Sunday, January 22, 2012

Blog for Choice Day 2012

This year, we want your thoughts in answering this question: What will you do to help elect pro-choice candidates in 2012?

Yup, it's that time of the year again. I actually caught this in time to write a decent post this year, but as it is, there isn't much for me to say on the subject. (And before I go any further, I'm going to direct the anti-choice trolls I'm sure are reading here, and here. And for those trolls who don't feel like clicking on the links, I will reiterate what both of those pages contain. I will not tolerate you coming onto my blog to harass and/or argue with me. If you make an anti-choice comment, calling me a baby-hating murderer, asking me how I can live with myself, or whatever, your comment will be deleted. Why? Because, for one thing, I have neither the time nor the inclination to sit and argue with you. Even if I did, I wouldn't. You're not worth my time. For another thing, my blog, my rules, and I have a very low tolerance for anti-choice morons. If you're just here to troll, save us all some time and go somewhere else.) Now, back to the post.

I've never much cared for politics. I wasn't old enough to vote in the last presidential election, nor did I particularly care. They were all politicians, and all politics were boring to me, not to mention it always seemed like voters had to choose between the lesser of two evils. Why would I want to get involved, when it didn't seem it would matter? I never really understood how any of it worked, and I didn't care to learn (what can I say? My social studies classes were boring as hell and listening to my family talk about politics wasn't any more interesting.) When I got my driver's license, I could have registered to vote, but I didn't. I didn't care.

This year, I actually plan to vote. That there is a huge step for me--and it's all I know I can do at this point. I do intend to try to find other ways to do something. The attacks on choice in this last year were terrifying, to say the least. (And boy was I on the money with last year's Blog for Choice post; I was right to be worried. We have an "abortion ban"--just another name for the Personhood Amendment that some lunatics tried to pass in Mississippi recently--trying to be pushed through right now here in Kansas. I'll be posting more information on that later, once I have a chance to compile links and write a post.) And to make matters even worse, it seems like the anti-choice politicians were so busy trying to take away choice that they weren't worrying about the very real, very important problems that need to be addressed to keep this country from ending up in an even deeper hole than we're already in.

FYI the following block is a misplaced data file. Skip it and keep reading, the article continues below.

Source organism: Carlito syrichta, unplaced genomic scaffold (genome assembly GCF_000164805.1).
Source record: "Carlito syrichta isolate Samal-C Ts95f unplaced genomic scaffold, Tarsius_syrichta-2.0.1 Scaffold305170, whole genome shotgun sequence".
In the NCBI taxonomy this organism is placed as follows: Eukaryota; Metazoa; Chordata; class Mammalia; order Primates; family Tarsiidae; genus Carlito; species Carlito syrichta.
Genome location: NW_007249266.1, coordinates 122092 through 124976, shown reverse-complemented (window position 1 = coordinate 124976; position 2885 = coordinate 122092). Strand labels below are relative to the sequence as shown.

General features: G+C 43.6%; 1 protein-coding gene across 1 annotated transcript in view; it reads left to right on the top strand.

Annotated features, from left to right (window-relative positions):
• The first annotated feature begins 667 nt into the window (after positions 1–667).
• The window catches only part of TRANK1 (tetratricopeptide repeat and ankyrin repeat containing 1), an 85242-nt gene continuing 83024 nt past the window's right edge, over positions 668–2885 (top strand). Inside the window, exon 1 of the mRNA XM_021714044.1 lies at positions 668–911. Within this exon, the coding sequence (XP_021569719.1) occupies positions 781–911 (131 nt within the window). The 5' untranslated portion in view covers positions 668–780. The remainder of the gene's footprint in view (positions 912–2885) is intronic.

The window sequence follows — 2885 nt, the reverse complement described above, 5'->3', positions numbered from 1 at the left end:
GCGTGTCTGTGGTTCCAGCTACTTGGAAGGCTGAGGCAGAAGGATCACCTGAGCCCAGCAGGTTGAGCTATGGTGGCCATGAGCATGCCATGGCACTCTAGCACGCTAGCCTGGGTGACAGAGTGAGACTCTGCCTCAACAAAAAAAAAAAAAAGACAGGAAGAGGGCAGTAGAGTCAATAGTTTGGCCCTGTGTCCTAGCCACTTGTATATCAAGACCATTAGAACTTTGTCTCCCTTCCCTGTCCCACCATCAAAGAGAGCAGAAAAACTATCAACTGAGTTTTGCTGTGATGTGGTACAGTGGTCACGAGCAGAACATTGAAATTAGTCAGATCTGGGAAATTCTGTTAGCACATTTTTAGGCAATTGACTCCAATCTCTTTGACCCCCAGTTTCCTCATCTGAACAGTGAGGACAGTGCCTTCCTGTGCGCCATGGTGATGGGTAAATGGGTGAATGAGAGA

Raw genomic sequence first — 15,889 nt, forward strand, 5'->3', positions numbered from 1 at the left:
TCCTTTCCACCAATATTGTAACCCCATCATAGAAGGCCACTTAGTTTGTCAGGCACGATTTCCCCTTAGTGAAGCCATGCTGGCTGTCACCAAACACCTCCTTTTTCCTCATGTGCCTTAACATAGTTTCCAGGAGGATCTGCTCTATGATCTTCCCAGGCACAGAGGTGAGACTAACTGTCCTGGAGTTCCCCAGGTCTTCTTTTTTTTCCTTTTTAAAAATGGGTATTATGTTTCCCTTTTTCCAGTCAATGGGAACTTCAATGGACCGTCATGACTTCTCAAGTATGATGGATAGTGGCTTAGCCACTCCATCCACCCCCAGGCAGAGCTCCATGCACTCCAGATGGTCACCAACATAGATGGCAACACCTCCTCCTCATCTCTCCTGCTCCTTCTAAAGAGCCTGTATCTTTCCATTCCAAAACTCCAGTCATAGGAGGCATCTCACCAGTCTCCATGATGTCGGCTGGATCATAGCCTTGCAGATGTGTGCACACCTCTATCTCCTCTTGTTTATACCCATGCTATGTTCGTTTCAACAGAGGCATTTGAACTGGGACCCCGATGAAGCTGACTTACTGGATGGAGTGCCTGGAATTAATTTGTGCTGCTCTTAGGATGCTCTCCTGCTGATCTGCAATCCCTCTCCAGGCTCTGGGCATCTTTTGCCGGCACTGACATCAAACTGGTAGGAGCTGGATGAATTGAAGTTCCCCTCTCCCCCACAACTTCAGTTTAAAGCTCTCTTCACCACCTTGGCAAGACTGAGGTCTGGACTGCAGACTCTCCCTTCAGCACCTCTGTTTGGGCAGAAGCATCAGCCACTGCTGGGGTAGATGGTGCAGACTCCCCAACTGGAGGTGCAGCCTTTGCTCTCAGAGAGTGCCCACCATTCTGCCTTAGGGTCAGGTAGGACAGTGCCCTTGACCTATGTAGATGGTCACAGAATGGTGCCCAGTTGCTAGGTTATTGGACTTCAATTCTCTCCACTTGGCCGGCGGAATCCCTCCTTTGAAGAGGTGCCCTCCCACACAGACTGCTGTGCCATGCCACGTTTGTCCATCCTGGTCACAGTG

I would try to encourage my family to vote for pro-choice candidates, but I know that would be a wasted effort. I do plan to talk to my friends, though; I know they'll listen. I'll find other places to encourage more pro-choice voters to step up. That won't be an easy task, considering that the closest thing to social networking I bother with is this blog and LiveJournal, and I live in a primarily anti-choice area. But I'm going to try. Women are not second class citizens (we aren't incubators or less important than a partially-formed clump of cells, either) and I refuse to let us be treated that way again.

1 comment:

  1. While it's futile to argue with a lunatic (many, if not most of the pro-misery crowd are Biblical literalists, and those people are masturbating with a sack of macadamias), it might be worth pointing out that legislating "It's human at the moment of fertilization!" grants civil rights to certain rare but very nasty cancers. Once in a great while, a zygote or very early embryo gets clobbered by a cosmic ray or just has a run of thermodynamic bad luck and turns malignant. Unlike the more common cancers, it still has the immunologic privilege of an embryo, which is extremely bad news for its host. Then there's the more common ectopic pregnancy, which also has zero chance of ever becoming a Pwecious Widdle Baaaybeeee. Worth inclusion in letters-to-the-editor, if anybody reads newspapers these days.